Tomorrow’s Christmas Eve, a very important time of year for every Polish household. First of all, in Poland we open our Christmas presents on Christmas Eve, not Christmas Day. And second, every Polish family is going to have one common fish for dinner tomorrow evening, the carp.
Getting carp in Los Angeles back in the day was tricky. Only certain Asian markets carried it and we usually found it in a local Filipino store nearby. In Poland, carp is the king of Christmas Eve, and starting some three weeks back it was already available in most supermarkets…alive! That’s right, swimming, breathing, at times half dead, but mostly still alive in huge water tanks right in the center of the fish isle. Carp is the only fish us Polish people feel the need to buy live and kill ourselves for the festive evening meal.
Why? Most will tell you it’s a tradition. Actually, I’ve heard this explanation many times this year. “No Christmas is complete without carp swimming in the bathtub”. Why? “It’s tradition”.
But where did this tradition come from? After a heated discussion on the subject with guys at work, we all came to pretty much one conclusion that a bathtub swimming carp is a relic of the communist era Poland. It used to be that stores had nothing but dust on their shelves during communism in Poland, and you still needed special food stamps to get in line for whatever might be delivered that day. You never knew when stuff was gonna show up, so naturally when carp showed up a week before Christmas you bought it and let it swim in your bathroom. Somehow this stayed till this day, but times have changed.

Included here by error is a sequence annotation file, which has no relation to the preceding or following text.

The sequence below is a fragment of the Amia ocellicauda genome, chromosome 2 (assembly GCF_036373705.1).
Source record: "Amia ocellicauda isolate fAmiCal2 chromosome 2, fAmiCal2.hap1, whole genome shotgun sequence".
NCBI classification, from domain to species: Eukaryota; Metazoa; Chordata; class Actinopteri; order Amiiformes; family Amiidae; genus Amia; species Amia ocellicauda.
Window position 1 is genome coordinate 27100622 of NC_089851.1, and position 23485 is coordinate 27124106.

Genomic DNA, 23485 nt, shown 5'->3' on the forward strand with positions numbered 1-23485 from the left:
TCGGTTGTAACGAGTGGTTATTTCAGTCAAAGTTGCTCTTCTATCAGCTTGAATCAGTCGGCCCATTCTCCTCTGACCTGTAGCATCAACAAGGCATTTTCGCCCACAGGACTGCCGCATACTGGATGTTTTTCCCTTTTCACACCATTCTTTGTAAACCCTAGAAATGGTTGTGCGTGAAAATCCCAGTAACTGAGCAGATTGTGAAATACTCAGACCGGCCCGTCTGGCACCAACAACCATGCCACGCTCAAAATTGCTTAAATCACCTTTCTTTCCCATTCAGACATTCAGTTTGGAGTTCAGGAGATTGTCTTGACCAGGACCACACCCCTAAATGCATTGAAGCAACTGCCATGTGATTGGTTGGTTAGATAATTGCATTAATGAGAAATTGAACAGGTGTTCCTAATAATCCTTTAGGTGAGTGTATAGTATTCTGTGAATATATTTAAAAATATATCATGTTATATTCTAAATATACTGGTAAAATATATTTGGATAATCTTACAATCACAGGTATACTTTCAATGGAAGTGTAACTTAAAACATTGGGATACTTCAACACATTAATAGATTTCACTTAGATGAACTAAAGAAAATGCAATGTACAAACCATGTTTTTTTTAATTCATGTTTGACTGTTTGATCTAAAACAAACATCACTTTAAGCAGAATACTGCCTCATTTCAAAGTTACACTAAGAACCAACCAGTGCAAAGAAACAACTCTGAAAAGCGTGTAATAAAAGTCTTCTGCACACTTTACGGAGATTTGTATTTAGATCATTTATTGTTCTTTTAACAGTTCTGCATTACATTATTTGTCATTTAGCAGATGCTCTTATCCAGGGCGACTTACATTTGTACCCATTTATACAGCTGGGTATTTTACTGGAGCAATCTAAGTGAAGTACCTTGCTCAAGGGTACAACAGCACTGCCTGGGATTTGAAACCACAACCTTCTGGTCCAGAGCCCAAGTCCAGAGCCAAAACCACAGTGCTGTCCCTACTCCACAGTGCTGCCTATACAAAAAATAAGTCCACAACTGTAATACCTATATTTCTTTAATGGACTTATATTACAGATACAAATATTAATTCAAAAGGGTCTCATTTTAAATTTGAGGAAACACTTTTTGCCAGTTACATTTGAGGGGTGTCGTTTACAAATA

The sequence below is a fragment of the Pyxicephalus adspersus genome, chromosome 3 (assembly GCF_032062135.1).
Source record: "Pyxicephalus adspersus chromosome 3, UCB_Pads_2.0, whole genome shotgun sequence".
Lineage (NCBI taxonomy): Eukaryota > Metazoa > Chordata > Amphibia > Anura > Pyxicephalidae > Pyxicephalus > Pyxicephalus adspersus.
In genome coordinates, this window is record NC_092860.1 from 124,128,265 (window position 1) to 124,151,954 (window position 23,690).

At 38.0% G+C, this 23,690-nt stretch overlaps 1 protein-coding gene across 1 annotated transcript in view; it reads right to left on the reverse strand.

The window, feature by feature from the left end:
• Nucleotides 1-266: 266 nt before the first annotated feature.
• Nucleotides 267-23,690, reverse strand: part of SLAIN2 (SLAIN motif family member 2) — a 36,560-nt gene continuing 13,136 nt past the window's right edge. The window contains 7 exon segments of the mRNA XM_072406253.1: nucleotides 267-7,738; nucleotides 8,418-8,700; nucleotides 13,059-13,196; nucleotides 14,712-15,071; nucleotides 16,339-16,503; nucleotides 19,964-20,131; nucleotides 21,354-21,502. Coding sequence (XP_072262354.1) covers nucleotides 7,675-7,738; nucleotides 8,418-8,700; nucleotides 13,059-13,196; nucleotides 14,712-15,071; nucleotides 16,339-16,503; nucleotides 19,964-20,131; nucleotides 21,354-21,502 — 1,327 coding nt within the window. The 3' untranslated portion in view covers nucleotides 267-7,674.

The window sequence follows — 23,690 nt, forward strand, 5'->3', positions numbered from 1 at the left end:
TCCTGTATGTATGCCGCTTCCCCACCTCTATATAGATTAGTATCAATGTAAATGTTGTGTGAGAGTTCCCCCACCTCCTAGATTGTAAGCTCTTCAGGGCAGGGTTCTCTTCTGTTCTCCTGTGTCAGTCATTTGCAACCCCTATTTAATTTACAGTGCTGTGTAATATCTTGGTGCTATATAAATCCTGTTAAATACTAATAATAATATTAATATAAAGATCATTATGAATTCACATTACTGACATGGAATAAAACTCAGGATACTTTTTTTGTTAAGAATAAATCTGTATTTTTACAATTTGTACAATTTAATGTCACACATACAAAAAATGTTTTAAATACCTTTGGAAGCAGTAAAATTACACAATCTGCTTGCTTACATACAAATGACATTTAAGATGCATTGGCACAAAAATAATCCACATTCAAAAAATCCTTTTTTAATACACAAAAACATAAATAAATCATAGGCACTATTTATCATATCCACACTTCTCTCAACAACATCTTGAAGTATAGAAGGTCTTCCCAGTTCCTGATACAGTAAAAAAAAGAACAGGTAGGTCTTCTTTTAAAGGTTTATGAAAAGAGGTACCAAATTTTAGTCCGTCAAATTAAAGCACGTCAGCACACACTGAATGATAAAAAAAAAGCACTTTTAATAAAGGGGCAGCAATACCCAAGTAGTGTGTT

This is my fourth Christmas season in Poland since my move back, and it seems that every year calls to stop live carp sales are getting louder and louder. And I have to agree. I don’t buy live catfish, salmon, or trout and let it swim around my bathtub before dinner time. So why carp? Because my parents used to do it? Because it’s tradition?
I’m going to spend Christmas with my girlfriend’s family which already bought 3 carps for the many fish dishes that evening. For the first time in many years I’ve witnessed the fish go from swimming to being sliced up on the table. Was it humane? Someone would have killed it after all. But does it have to wait all the way to my bathtub to die, that’s the real question. Either way, that’s all I have to say about that.